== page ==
When Danny and I were in the market to buy a house we chose Ripon. I liked the small town feel. It has good schools and some charm. Although I would love to buy an old home and restore it, neither Danny nor I know the first thing about home restoration, and for our first house I just don’t think that would have been a good idea for our marriage. I loved the house hunting process, every week we would go with our funny realtor Bob looking at houses. I was in house heaven. One day we saw two houses that had the potential to be our first. One was big. Very big. Family room, living room, 5 bedrooms separate dining room. Like new. It was a tract home. In fact it was the same model as some of houses built by the Wal-Mart in Manteca. I didn’t love it, but besides its typical tiny bedrooms and ridiculously large master, it was nice enough. The other house was on the opposite side of Ripon. Close to some very charming homes that I liked to frequent. The house is a semi custom 1989 build. I liked it. It reminded me of an older home. It had, arched windows, a cross gabled roof, and little windows on the two separate garage doors. Inside the mantel made it feel grand for its humble size, the decorative inset in the ceilings were painted a baby blue in the guest bedrooms, the pièce de résistance was the ironing board that was built into the wall. No I don’t love doing laundry, I just thoroughly enjoy little nooks and innovative use of spaces. The carpet throughout the house was a baby blue…not so cute. The roof was shake and was on its last leg. But I loved it. For a moment I was tempted to go for the newer bigger, shinier house. More bedrooms meant we wouldn’t ever have to move again, the roof would last a lifetime, and made sense.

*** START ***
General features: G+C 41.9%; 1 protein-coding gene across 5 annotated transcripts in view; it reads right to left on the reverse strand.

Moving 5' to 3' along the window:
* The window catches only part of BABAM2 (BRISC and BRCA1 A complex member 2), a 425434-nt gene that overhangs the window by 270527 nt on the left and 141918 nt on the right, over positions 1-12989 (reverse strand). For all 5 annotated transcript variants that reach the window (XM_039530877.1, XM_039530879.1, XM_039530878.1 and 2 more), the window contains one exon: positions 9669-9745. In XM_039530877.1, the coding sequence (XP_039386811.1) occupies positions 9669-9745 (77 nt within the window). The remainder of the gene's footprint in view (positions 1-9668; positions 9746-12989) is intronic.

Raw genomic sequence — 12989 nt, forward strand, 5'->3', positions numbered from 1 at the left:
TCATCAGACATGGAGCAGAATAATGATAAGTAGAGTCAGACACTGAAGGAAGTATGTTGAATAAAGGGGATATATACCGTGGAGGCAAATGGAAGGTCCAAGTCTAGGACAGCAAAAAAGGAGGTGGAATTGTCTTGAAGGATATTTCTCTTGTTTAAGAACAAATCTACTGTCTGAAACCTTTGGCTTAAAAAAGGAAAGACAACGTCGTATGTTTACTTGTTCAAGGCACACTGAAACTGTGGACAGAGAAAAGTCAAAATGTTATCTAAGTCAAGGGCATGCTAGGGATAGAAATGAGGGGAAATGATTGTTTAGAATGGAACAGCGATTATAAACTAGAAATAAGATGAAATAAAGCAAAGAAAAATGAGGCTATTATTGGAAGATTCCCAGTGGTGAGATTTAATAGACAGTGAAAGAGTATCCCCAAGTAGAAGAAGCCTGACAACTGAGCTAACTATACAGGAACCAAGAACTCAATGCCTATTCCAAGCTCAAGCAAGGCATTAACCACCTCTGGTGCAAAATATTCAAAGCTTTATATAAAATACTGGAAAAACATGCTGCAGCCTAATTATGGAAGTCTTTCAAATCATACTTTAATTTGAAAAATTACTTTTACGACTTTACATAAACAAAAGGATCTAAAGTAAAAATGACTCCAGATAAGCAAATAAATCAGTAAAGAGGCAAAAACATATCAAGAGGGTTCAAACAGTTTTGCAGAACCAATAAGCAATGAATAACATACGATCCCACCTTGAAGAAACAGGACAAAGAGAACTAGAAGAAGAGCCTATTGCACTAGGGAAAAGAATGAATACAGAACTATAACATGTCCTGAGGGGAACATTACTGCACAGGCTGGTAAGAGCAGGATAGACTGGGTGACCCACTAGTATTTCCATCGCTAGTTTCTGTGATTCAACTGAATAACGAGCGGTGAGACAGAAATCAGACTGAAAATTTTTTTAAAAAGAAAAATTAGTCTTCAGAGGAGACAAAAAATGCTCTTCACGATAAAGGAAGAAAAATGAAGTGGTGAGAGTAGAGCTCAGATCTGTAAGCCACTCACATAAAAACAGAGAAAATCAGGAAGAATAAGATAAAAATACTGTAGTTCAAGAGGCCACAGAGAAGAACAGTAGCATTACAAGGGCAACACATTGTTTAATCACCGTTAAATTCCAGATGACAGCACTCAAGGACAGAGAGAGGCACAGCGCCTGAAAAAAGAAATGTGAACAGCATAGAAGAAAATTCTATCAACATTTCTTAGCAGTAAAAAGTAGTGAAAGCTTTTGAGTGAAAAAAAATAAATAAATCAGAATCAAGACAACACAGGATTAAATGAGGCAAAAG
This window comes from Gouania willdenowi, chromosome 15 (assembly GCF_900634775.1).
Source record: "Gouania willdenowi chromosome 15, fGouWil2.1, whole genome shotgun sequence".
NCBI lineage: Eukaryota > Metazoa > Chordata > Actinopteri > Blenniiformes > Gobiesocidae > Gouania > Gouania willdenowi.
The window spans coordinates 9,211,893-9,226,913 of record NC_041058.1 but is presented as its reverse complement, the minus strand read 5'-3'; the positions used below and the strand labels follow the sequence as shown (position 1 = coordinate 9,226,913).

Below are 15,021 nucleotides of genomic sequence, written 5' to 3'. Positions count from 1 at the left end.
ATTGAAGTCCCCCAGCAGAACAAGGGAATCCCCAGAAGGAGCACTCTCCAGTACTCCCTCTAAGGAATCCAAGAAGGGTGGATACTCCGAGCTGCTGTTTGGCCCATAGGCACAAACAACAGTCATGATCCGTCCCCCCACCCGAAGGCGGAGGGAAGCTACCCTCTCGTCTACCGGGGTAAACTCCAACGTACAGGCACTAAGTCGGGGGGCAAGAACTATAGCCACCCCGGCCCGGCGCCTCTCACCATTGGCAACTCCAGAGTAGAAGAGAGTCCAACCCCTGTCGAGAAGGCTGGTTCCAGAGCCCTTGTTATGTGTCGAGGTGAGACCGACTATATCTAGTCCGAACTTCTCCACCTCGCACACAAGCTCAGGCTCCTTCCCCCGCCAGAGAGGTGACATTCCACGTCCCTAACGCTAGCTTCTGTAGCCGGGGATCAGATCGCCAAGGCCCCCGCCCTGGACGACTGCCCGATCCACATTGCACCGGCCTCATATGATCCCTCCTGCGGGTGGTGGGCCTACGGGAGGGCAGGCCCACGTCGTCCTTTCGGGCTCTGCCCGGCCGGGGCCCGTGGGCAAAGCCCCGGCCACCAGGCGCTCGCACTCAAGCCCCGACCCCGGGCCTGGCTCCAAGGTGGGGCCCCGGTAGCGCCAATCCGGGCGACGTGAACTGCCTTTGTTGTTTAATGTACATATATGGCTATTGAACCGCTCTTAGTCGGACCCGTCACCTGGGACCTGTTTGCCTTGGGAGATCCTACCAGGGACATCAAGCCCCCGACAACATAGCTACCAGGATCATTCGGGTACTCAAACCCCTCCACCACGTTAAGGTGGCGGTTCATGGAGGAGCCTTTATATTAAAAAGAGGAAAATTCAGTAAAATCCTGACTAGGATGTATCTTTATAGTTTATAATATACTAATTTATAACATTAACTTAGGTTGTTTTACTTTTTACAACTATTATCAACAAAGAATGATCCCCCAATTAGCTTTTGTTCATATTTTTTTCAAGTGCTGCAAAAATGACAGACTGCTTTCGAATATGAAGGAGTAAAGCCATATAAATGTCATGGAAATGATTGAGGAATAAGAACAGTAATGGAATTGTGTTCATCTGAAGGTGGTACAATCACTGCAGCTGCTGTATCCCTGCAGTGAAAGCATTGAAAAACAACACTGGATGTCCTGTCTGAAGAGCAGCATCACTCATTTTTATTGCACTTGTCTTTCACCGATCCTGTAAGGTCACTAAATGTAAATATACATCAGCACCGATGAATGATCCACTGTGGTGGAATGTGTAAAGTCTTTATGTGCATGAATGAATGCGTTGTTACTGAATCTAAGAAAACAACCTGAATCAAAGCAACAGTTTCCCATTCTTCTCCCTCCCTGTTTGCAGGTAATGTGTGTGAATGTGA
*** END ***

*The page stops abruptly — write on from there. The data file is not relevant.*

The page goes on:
Luckily my heart won. We bought the house with more charm. We are slowly fixing the things we don’t like about it… (Well the things I don’t like about it). It's not perfect, it’s not the curvy Del Rio house, or the once magnificent Victorian, or the French cottage around the corner in the ritzy court (my new dream house), but it’s a piece of my dream. Sometimes I go over to my built in ironing board and open it, not to iron, but to admire, or I lay on my guest bed staring at my ceiling very content. I’m sure I’ll always be on a house hunt gazing out the window dreaming of how I would decorate or what it would be like to live there, but for now I have my piece of a dream.